Academic primary school
Council of Christian School Boards (30 May 2012)
One percent of Dutch primary schools have a status of “academic schools.” These schools have contracted with research departments to establish research activities in their schools which are cooperatively implemented by primary school teachers and researchers. The results of this research are expected to directly benefit the quality of teaching and learning in these schools, as the schools enrolled in the program share data with one another. The Department of Education sponsors these activities as a means to improve the quality of elementary education.
Language training program to be extended
The Ministry of Education (25 May 2012)
Since the 2006-2007 school year, students with a first language other than German have participated in language training courses at school. These courses have been offered to groups of more than eight (8) students for eleven (11) hours per week. For this purpose, the Government has provided 440 posts, equivalent to 9,500 hours of work and costing €23.9 million (approx. $30 million). Because evaluations have indicated the program’s positive impact, the Austrian government will invest a further €47.8 million (approx. $60 million) in the project up to 2014.
A new strategy for lower secondary school
Ministry of Education (15 May 2012)
For the first time in 40 years, the Ministry of Education has released a white paper on strategies for developing lower secondary education in Norway. The aim is to enhance motivation and learning outcomes for all students. The strategy plan runs from school year 2012/13 through 2016/17.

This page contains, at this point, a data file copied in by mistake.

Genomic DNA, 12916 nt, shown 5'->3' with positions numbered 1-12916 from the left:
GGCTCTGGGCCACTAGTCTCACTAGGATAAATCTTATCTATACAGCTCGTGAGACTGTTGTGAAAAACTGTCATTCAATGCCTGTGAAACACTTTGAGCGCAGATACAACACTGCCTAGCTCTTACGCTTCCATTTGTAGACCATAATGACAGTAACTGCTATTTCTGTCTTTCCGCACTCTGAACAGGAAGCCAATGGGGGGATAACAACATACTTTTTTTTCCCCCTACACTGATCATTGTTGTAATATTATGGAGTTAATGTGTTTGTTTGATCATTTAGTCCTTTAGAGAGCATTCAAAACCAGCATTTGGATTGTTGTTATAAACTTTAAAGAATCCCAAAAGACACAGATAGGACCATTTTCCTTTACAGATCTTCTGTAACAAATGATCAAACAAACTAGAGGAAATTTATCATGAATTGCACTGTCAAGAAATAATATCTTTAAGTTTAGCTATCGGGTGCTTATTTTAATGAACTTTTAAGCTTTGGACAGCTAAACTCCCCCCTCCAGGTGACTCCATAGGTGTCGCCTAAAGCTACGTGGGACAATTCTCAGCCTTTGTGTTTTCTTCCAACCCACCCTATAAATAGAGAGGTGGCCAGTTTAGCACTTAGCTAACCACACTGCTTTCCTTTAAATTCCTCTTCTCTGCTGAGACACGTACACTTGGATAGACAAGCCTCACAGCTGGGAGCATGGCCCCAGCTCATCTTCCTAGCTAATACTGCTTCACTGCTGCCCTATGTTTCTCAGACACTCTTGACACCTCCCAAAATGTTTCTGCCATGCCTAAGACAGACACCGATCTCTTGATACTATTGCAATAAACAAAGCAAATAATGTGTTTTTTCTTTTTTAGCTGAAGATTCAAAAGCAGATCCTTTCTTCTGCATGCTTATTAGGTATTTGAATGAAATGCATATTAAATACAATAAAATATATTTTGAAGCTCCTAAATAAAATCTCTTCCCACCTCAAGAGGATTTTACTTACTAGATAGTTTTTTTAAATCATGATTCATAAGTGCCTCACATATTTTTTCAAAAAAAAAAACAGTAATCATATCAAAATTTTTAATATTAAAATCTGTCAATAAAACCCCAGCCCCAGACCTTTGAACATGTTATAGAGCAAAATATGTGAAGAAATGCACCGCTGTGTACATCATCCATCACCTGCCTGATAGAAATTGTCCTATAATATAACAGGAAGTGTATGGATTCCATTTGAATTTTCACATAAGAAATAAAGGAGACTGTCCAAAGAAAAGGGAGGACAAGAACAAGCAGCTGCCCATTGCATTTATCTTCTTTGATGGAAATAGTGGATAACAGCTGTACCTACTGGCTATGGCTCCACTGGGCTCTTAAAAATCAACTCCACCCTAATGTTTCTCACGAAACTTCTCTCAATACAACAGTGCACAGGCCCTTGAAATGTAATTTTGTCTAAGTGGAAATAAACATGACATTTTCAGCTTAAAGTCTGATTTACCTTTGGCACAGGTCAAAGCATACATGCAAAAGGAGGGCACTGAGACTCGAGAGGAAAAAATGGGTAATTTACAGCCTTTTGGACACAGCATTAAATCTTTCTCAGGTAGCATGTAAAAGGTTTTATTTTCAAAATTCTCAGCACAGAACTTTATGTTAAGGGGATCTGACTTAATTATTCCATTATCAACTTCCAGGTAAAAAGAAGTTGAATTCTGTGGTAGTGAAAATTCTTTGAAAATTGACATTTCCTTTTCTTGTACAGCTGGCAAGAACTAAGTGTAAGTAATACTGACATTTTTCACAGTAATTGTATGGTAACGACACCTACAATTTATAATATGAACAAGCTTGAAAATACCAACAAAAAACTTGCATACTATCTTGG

The curricula for the following eight new electives will be ready in June:
– stage and performance
– media and information
– production of goods and services
– physical activity and health
– design and redesign
– practical research
– practical technology
– international cooperation
Students: Help chart the future of B.C. education
British Columbia’s Ministry of Education (30 March 2012)
The newly launched EdChat program “offers an informal way for small groups of students to gather in person or online, discuss British Columbia’s Education Plan and share their vision for the future of education. Participants work within the five themes of the plan: personalized learning for every student, quality teaching and learning, flexibility and choice, high standards and learning empowered by technology.” (Find EdChat’s “Face to Face Tool Kits” here.) When speaking with members of BC Student Voice, Minister of Education George Abbott said he hopes to hear from students because they “have the greatest stake in our education system and we want to hear from them about what we are doing well, what we can improve and what they would like to see done differently. By participating in EdChats or joining the discussion online, students have a chance to be actively involved in the decisions that affect their future.”
The new national teaching guidelines for middle schools
Ministry of Education, Culture, Sports, Science, and Technology (unspecified)
The Ministry of Education, Culture, Sports, Science, and Technology announced that the new guidelines for middle school will be effective this month. This follows the implementation of new guidelines at the elementary level last year. The new guidelines have four major aspects. First is to increase rigor in the curriculum. This will be promoted by the second aspect of the reform: to increase weekly instructional hours by 10% in language arts, social studies, mathematics, science, physical education and foreign languages. The third aspect of reform is to place emphasis on teaching basic knowledge and skills, improve the ability to apply them, and to increase student motivation. The last aspect is to promote collaboration between schools, homes, and communities.